Daily Bulletin 2017

Radiologists Perform the Majority of Percutaneous Embolization Procedures

Tuesday, Nov. 28, 2017

As minimally invasive treatment options become increasingly advanced, the use of percutaneous embolization procedures has more than doubled over the last decade. While radiologists are leading the way in performing percutaneous embolization, non-radiologists are gaining ground, new research shows.



On Monday, David Hansberry, MD, PhD, of Thomas Jefferson University in Philadelphia, presented the results of a recent study that evaluated the utilization of percutaneous embolization among both radiologists and non-radiologists.

Using the Medicare Part B fee-for-service databases for 2005 to 2015, Dr. Hansberry and colleagues analyzed the number of procedures (excluding head and neck embolization) performed by radiologists, vascular surgeons, cardiologists, nephrologists, obstetricians/gynecologists and other surgeons. The researchers used this data to track volume trends from 2005 to 2015 and to compare each physician group's market share for 2005 and 2015.

"Percutaneous embolization has proven to be an excellent non-invasive, non-operative procedure for managing hemorrhage, tumors and vascular malformations," Dr. Hansberry said. "With many patients preferring these options over traditional surgery, we're seeing a substantial increase in the number of these procedures being performed across an array of physician groups."

According to the study, the total volume of percutaneous embolization procedures performed by all providers increased from 20,265 in 2005 to 50,529 in 2015. Of these, radiologists performed the vast majority. Of 30,742 procedures performed in 2015 (up from 13,872 in 2005), radiology accounted for 61 percent of all percutaneous embolization procedures. Radiologists performed 68 percent of the 13,872 procedures in 2005.

"Radiologists performed five times as many of these procedures compared to vascular surgeons, who had the second highest volume," said Dr. Hansberry. "These findings mirror the move towards minimally invasive procedures that we've seen happening in radiology over the past 10 years."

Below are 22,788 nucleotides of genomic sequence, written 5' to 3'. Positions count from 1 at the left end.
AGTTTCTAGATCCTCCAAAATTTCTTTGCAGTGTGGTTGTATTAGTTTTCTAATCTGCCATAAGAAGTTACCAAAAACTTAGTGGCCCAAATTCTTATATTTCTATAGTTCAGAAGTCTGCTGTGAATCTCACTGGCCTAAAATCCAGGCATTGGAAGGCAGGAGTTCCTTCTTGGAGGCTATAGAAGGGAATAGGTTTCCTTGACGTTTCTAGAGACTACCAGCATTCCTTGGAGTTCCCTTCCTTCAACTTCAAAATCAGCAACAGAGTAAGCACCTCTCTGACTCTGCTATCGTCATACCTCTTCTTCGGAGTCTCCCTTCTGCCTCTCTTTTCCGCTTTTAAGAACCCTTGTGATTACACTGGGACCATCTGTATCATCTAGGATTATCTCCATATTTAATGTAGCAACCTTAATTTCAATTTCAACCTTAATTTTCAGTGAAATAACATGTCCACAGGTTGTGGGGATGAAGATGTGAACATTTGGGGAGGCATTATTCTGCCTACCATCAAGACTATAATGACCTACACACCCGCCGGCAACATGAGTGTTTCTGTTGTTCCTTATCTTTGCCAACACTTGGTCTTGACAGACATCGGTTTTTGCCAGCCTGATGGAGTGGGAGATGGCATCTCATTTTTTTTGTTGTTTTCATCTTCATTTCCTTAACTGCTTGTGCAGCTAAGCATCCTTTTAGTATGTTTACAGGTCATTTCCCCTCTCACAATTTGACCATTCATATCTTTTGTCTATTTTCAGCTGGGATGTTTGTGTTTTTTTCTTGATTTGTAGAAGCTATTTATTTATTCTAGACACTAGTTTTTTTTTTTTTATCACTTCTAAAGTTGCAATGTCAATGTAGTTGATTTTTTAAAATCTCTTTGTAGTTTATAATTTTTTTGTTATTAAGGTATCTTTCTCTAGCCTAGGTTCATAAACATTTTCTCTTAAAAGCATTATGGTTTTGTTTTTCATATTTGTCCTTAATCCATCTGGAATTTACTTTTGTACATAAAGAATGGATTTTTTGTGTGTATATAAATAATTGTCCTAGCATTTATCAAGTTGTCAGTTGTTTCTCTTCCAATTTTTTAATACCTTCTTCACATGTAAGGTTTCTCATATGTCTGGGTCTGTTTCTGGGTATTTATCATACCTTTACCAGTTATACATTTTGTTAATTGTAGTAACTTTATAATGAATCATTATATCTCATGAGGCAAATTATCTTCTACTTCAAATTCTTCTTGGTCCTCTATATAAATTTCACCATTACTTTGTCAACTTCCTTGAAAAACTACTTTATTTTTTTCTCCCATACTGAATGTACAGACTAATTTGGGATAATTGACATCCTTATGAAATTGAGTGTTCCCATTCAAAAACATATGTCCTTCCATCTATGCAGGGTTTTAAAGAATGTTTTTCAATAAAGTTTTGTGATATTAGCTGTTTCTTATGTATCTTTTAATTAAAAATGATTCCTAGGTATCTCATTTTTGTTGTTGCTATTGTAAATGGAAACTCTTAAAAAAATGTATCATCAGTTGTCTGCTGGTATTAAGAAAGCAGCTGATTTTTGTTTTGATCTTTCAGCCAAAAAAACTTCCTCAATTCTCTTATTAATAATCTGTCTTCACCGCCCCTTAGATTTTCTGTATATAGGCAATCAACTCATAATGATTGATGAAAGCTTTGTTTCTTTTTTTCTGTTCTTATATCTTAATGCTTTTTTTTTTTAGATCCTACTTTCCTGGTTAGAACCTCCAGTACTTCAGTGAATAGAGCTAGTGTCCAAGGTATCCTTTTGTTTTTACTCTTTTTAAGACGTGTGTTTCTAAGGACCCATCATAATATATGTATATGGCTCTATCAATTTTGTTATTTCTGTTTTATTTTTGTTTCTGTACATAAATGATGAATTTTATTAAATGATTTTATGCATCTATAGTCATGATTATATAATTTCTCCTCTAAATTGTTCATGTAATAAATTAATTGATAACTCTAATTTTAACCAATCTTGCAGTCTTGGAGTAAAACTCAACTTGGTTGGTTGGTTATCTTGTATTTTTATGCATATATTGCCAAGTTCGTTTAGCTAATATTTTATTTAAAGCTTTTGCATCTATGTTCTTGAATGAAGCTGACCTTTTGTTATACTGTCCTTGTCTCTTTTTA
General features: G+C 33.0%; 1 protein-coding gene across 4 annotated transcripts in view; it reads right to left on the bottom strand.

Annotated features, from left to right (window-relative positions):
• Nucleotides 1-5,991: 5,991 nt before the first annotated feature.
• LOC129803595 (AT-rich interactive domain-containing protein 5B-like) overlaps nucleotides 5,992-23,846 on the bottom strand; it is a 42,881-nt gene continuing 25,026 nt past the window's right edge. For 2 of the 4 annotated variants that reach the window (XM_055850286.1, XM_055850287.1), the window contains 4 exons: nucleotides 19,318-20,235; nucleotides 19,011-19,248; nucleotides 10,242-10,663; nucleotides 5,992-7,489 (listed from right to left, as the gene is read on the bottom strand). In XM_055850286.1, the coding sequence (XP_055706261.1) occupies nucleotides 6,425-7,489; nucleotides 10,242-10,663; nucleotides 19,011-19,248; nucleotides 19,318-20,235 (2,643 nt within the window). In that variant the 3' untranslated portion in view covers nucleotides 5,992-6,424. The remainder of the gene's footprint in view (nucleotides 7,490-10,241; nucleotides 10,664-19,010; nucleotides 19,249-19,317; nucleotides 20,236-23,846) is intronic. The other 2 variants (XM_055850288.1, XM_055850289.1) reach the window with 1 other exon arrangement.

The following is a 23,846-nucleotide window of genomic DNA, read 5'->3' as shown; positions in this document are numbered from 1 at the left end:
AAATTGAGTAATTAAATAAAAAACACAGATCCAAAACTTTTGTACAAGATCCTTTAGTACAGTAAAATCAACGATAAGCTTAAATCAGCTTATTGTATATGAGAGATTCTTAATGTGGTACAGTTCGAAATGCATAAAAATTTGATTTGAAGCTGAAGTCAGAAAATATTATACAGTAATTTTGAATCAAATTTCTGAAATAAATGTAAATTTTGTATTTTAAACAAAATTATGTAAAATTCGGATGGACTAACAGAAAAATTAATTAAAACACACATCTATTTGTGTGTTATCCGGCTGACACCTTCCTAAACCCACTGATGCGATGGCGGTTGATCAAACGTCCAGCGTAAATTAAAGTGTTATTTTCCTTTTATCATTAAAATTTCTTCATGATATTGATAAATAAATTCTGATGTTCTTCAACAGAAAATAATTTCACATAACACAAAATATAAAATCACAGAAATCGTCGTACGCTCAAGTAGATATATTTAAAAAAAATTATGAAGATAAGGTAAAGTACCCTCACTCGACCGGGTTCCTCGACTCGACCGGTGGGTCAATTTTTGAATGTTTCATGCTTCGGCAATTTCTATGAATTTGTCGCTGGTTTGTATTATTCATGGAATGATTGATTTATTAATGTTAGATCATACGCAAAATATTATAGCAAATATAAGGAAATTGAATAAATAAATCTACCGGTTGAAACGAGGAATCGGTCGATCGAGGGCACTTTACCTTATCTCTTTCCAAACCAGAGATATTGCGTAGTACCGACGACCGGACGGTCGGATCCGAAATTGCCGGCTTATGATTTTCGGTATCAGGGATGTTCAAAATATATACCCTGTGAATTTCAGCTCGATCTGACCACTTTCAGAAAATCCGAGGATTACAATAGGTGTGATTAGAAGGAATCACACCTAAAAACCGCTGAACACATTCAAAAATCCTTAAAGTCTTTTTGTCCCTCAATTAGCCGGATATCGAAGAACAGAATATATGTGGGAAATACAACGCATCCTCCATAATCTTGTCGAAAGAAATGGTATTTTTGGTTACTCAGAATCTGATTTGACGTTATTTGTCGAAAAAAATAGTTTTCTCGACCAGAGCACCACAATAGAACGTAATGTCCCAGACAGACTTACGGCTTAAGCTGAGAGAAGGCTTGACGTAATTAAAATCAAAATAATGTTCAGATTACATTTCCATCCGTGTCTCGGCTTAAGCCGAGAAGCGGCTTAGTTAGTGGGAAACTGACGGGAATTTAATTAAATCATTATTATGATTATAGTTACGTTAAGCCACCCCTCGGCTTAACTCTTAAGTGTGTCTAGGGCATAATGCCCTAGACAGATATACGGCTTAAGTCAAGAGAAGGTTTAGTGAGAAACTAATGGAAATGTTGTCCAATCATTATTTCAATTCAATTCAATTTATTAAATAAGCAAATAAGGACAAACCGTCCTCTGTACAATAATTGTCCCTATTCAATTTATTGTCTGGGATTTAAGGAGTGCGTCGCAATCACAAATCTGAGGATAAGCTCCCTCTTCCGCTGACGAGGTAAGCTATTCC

Another key takeaway from the study is that other specialties are starting to perform percutaneous embolization procedures more frequently. For example, in 2015, vascular surgeons performed 6,284 procedures – up from 2,538 in 2005 – representing 12 percent of all procedures performed. Likewise, "other surgeons" performed 5,668 procedures in 2015, compared to 1,590 in 2005.

"While there has been continued growth in volume for radiologists, we are also seeing rapid progression among non-radiologists, who collectively performed 39 percent of all percutaneous embolization procedures in 2015," said Dr. Hansberry.

In the years ahead, Dr. Hansberry expects to see a continuation of this trend. "As we collect figures for the next five years, it will be especially interesting to see what happens in these non-radiologists groups," he said.

Tip of the day:

Power Doppler does not exhibit aliasing artifacts because it relies on the intensity of the Doppler spectrum without velocity or frequency information. Attribution: Zaiyang Long, PhD

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